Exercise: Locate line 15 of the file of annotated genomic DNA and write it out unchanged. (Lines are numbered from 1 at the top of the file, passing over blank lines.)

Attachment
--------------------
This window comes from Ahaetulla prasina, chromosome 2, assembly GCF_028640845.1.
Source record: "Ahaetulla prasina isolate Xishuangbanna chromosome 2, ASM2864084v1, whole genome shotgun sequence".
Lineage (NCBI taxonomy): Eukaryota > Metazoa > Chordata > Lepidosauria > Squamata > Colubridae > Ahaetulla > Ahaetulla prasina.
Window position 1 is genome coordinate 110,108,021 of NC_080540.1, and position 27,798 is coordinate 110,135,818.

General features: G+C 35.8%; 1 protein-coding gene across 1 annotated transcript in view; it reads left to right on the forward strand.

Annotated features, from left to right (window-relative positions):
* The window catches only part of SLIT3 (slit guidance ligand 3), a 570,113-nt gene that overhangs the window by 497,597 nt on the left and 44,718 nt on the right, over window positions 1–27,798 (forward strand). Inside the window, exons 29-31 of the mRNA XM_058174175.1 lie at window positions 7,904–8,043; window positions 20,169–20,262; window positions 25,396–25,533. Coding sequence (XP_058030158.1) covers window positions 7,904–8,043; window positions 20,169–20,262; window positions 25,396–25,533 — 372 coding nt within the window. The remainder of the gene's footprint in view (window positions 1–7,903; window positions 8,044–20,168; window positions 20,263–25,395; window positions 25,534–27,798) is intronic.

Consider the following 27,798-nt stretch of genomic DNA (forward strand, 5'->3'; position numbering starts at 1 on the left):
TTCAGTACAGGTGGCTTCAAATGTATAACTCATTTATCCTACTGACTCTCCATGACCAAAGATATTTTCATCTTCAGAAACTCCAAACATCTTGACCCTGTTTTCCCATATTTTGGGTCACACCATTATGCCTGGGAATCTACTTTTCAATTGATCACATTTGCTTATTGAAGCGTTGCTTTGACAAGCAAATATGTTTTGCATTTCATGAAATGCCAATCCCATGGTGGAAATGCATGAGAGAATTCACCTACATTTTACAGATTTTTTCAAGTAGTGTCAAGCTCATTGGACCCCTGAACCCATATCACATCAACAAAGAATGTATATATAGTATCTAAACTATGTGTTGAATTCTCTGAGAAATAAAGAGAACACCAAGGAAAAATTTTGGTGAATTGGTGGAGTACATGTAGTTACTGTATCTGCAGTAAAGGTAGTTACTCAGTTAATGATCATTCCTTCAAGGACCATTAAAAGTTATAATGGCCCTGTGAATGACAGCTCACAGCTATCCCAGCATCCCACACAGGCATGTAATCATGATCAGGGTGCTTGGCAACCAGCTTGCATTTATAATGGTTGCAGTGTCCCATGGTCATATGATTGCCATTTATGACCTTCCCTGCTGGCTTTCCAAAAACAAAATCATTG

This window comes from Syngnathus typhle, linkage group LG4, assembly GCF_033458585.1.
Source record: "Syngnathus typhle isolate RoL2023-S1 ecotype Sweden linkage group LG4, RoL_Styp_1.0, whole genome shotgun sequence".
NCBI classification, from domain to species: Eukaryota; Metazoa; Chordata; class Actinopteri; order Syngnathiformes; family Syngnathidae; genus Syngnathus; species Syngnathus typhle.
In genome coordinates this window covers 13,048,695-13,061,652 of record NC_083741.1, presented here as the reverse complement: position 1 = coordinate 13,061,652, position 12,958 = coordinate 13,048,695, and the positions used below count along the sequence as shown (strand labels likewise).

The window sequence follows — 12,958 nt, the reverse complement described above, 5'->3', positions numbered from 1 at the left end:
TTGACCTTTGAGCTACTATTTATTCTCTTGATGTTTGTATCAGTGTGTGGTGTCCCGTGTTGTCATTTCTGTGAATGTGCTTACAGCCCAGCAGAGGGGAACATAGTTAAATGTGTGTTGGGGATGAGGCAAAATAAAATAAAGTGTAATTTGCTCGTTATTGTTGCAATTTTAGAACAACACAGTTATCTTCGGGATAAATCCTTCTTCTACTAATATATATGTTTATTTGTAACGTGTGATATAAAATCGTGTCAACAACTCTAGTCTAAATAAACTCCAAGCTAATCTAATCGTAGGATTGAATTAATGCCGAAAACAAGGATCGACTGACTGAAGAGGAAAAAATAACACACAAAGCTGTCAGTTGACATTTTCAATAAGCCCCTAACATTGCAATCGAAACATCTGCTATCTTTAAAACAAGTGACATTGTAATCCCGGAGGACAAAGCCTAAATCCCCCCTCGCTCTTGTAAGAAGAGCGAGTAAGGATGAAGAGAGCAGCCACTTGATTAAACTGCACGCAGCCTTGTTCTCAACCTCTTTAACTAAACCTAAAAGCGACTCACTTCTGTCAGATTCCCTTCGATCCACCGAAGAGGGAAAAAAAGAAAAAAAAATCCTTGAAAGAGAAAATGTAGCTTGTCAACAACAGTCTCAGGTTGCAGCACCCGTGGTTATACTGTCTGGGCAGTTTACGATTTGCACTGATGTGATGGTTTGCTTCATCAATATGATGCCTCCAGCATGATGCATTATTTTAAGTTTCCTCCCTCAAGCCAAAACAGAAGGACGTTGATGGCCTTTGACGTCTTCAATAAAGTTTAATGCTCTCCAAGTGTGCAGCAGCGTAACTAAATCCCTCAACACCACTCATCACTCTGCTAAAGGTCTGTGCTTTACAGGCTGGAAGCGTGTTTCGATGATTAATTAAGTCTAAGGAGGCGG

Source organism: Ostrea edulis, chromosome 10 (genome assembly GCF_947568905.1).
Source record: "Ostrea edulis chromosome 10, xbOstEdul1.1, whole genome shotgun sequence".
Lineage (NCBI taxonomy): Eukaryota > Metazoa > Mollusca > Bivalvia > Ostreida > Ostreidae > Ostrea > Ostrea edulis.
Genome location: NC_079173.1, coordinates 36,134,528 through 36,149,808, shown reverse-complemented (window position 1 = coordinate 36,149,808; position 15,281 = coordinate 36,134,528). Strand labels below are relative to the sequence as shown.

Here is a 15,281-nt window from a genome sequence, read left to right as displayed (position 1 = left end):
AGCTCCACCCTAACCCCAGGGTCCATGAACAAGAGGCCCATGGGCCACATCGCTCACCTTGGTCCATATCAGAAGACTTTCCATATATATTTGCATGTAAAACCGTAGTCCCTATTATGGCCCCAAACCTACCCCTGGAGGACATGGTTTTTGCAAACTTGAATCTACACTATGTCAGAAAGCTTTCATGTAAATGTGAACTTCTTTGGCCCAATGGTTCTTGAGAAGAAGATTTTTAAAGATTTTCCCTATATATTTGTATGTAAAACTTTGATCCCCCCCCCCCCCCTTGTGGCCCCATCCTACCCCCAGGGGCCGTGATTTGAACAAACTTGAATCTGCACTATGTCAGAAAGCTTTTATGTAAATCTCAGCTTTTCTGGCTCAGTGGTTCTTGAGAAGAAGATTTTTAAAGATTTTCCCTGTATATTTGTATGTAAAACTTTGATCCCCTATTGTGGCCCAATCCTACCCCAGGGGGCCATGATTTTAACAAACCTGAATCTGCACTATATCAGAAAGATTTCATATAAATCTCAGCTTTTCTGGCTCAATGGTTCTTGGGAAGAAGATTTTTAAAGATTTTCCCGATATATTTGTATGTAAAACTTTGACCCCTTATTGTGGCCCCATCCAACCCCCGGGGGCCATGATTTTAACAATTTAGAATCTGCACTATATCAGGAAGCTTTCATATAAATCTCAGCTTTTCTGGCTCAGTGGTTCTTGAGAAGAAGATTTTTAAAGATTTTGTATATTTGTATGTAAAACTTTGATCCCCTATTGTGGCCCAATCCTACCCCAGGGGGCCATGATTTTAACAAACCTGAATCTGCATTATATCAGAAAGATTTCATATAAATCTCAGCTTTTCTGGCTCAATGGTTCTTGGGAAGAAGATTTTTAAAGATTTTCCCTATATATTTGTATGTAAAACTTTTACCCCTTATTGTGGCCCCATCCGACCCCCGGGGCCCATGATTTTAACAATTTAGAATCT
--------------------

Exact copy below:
TTGACCTTTGAGCTACTATTTATTCTCTTGATGTTTGTATCAGTGTGTGGTGTCCCGTGTTGTCATTTCTGTGAATGTGCTTACAGCCCAGCAGAGGGGAACATAGTTAAATGTGTGTTGGGGATGAGGCAAAATAAAATAAAGTGTAATTTGCTCGTTATTGTTGCAATTTTAGAACAACACAGTTATCTTCGGGATAAATCCTTCTTCTACTAATATATATGTTTATTTGTAACGTGTGATATAAAATCGTGTCAACAACTCTAGTCTAAATAAACTCCAAGCTAATCTAATCGTAGGATTGAATTAATGCCGAAAACAAGGATCGACTGACTGAAGAGGAAAAAATAACACACAAAGCTGTCAGTTGACATTTTCAATAAGCCCCTAACATTGCAATCGAAACATCTGCTATCTTTAAAACAAGTGACATTGTAATCCCGGAGGACAAAGCCTAAATCCCCCCTCGCTCTTGTAAGAAGAGCGAGTAAGGATGAAGAGAGCAGCCACTTGATTAAACTGCACGCAGCCTTGTTCTCAACCTCTTTAACTAAACCTAAAAGCGACTCACTTCTGTCAGATTCCCTTCGATCCACCGAAGAGGGAAAAAAAGAAAAAAAAATCCTTGAAAGAGAAAATGTAGCTTGTCAACAACAGTCTCAGGTTGCAGCACCCGTGGTTATACTGTCTGGGCAGTTTACGATTTGCACTGATGTGATGGTTTGCTTCATCAATATGATGCCTCCAGCATGATGCATTATTTTAAGTTTCCTCCCTCAAGCCAAAACAGAAGGACGTTGATGGCCTTTGACGTCTTCAATAAAGTTTAATGCTCTCCAAGTGTGCAGCAGCGTAACTAAATCCCTCAACACCACTCATCACTCTGCTAAAGGTCTGTGCTTTACAGGCTGGAAGCGTGTTTCGATGATTAATTAAGTCTAAGGAGGCGG